Environmental Protection in Islam (part 3 of 7): The Conservation of Basic Natural Elements - Water

God has made water the basis and origin of life.  God says:

“We made from water every living thing…” (Quran 21:30)

Plants, animals, and man all depend on water for their existence and for the continuation of their lives.  God has said:

“Verily... in the rain that God sends down from heaven, thereby giving life to the earth after its death...” (Quran 2:164)

“It is He Who sends down water from the sky; and thereby We have brought forth the plants of every kind…” (Quran 6:99)

“And you see the earth barren and lifeless, but when We pour down rain upon it, it stirs and swells, and puts forth growth of every resplendent kind.” (Quran 22:5)

“And We send down pure water from the sky, thereby to bring to life a dead land and slake the thirst of that which We have created-cattle and men in multitudes.” (Quran 25:48-49)

God has called on man to appreciate the value of this so essential source of life:

“Have you seen the water which you drink?  Was it you who sent it down from the rain cloud, or did We send it?  Were it Our will, We could have made it bitter; why then do you not give thanks?” (Quran 56:68-70)

“Say: Have you considered, if your water were one morning to have seeped away, who then could bring you clear-flowing water?” (Quran 67:30)

In addition to this vital function, water has another socio-religious function to perform which is the purification of the body and clothing from all dirt, impurities and defilement so that man may encounter God clean and pure.  God has said in the Glorious Quran:

“And He caused rain to descend on you from heaven to cleanse you therewith…” (Quran 8:11)

God has also shown us other functions of lake, sea, and ocean water.  He has made it the habitat of many created beings which play vital roles in the perpetuation of life and the development of this world.  God has said:

“It is He Who has made the sea of service, that you may eat thereof flesh that is fresh and tender, and that you may bring forth from it ornaments to wear, and you see the ships therein that plough the waves, that you may seek of His bounty.” (Quran 16:14)

“Lawful to you is the pursuit of water-game and its use for food a provision for you, and for those who travel…” (Quran 5:96)

There is no doubt that conservation of this vital element is fundamental to the preservation and continuation of life in its various forms, plant, animal, and human.  It is also obligatory, for, in Islamic law, whatever is indispensable to fulfill the imperative obligation of preserving life is therefore itself obligatory.  Any action that obstructs or impairs the biological and social functions of this element, whether by destroying it or by polluting it with any substance that would make it an unsuitable environment for living things or otherwise impair its function as the basis of life; any such action necessarily leads to the impairment or ruin of life itself and the juristic principle is, “What leads to the prohibited is itself prohibited.”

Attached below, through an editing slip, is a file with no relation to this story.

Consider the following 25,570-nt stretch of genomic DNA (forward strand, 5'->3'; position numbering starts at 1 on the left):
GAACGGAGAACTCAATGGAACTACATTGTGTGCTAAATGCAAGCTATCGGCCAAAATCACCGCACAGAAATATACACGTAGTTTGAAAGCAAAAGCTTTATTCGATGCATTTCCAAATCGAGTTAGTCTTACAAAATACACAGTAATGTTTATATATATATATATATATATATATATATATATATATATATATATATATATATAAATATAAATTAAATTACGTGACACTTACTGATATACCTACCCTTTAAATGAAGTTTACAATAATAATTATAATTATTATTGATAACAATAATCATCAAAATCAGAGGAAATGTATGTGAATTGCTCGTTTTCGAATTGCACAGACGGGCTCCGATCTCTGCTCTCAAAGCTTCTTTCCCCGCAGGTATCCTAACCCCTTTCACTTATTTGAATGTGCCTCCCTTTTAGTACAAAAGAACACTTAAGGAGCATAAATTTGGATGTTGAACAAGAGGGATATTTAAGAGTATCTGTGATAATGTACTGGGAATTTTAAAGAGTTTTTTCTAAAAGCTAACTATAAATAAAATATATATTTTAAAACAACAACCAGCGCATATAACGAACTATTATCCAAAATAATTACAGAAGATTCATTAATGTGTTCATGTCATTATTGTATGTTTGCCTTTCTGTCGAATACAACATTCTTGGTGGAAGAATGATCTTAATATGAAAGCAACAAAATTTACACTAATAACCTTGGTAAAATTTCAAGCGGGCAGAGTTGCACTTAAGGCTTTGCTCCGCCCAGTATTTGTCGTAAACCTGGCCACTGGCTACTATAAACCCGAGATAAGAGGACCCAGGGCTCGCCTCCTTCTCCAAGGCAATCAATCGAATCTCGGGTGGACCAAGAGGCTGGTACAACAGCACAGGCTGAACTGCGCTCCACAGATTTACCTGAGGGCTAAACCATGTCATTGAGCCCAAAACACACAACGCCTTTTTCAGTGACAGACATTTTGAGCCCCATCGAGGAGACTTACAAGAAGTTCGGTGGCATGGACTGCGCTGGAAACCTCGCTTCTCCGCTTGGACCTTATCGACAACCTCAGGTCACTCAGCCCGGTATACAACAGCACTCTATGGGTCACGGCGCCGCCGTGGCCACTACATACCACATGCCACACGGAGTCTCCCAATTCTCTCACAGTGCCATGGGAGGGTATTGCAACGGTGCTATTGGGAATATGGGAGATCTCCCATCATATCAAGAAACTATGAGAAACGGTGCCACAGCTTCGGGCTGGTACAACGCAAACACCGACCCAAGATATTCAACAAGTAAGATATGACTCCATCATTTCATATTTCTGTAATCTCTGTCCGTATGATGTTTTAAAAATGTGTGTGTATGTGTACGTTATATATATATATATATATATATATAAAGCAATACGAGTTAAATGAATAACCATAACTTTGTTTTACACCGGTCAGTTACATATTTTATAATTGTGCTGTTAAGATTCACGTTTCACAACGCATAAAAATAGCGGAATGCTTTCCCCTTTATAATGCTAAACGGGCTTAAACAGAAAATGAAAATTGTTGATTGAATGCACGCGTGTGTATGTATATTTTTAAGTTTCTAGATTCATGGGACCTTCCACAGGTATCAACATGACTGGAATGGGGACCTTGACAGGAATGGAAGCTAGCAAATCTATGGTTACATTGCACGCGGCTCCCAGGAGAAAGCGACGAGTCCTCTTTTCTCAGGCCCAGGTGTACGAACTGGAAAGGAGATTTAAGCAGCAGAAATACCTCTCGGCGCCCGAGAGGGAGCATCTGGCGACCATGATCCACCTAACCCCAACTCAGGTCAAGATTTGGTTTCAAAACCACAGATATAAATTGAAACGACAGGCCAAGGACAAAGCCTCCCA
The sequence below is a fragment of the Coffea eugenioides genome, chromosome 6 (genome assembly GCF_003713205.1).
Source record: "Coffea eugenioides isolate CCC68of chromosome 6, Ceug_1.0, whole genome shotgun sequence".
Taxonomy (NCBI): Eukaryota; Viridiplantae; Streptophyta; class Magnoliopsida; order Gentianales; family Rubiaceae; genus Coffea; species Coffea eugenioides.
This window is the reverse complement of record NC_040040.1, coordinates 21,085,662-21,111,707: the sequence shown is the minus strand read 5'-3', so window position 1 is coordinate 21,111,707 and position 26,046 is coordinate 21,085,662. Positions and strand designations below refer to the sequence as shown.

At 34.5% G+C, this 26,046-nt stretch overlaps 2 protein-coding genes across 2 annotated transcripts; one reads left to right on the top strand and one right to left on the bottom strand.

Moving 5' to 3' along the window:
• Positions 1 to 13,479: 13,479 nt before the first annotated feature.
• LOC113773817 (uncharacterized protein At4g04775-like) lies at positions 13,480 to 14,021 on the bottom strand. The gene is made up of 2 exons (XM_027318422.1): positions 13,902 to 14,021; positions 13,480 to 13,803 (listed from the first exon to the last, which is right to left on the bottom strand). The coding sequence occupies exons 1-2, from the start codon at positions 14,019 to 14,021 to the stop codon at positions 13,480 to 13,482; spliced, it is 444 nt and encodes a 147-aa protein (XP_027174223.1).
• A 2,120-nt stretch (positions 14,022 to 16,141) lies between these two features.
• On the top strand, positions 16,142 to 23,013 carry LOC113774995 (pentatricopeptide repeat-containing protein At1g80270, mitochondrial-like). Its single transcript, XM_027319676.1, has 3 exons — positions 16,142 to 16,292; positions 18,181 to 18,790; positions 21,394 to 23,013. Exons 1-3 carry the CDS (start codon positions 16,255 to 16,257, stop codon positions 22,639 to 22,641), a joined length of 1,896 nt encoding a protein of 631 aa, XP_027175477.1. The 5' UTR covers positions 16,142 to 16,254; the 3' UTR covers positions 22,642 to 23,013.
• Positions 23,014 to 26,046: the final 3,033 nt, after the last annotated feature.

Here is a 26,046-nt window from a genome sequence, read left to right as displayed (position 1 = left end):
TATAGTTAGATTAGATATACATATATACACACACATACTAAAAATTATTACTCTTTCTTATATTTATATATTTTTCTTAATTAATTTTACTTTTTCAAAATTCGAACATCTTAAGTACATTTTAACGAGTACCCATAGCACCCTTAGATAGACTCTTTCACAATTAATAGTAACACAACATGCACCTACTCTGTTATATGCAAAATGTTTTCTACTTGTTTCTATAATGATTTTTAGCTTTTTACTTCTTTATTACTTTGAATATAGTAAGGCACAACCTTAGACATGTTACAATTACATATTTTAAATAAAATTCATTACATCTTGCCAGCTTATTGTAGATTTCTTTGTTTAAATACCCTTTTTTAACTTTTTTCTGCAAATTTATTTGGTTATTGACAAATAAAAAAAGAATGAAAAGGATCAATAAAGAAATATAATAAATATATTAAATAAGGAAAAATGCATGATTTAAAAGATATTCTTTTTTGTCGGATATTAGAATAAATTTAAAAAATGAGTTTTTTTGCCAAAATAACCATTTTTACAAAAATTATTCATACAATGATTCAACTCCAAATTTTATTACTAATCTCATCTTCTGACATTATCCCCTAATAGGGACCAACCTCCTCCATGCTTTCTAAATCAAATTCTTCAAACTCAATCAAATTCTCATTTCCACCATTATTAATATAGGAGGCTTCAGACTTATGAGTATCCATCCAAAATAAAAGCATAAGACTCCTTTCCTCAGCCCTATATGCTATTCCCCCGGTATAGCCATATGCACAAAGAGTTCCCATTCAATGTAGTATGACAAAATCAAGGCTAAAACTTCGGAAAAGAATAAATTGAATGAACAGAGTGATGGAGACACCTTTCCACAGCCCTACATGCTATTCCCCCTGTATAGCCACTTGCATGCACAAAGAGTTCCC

Owing to the importance of water as the basis of life, God has made its use the common right of all living beings and all human beings.  All are entitled to use it without monopoly, usurpation, despoilment, wastage, or abuse.  God commanded with regard to the people of Thamud and their camel,

“And tell them that the water shall be shared between them…” (Quran 54:28)

and the Prophet said:

“Muslims are to share in these three things: water, pasture, and fire.”[1]

Extravagance in using water is forbidden; this applies to private use as well as public, and whether the water is scarce or abundant.  It is related that the Prophet passed by his companion Sa’d, who was washing for prayer, and said:

“What is this wastage, O Sa’ d?”

“Is there wastage even in washing for prayer?”  asked Sa’ d;

and he said, “Yes, even if you are by a flowing river!”[2]

The long experience of Muslim jurists in the allocation of water rights in arid lands has given rise to an outstanding example of the sustainable use of a scarce resource; an example which is of increasing relevance in a world where resources which were once abundant are becoming progressively more scarce.


  1. Abu-Dawud , Ibn Majah , and al-Khallal .
  2. Ibn Majah .

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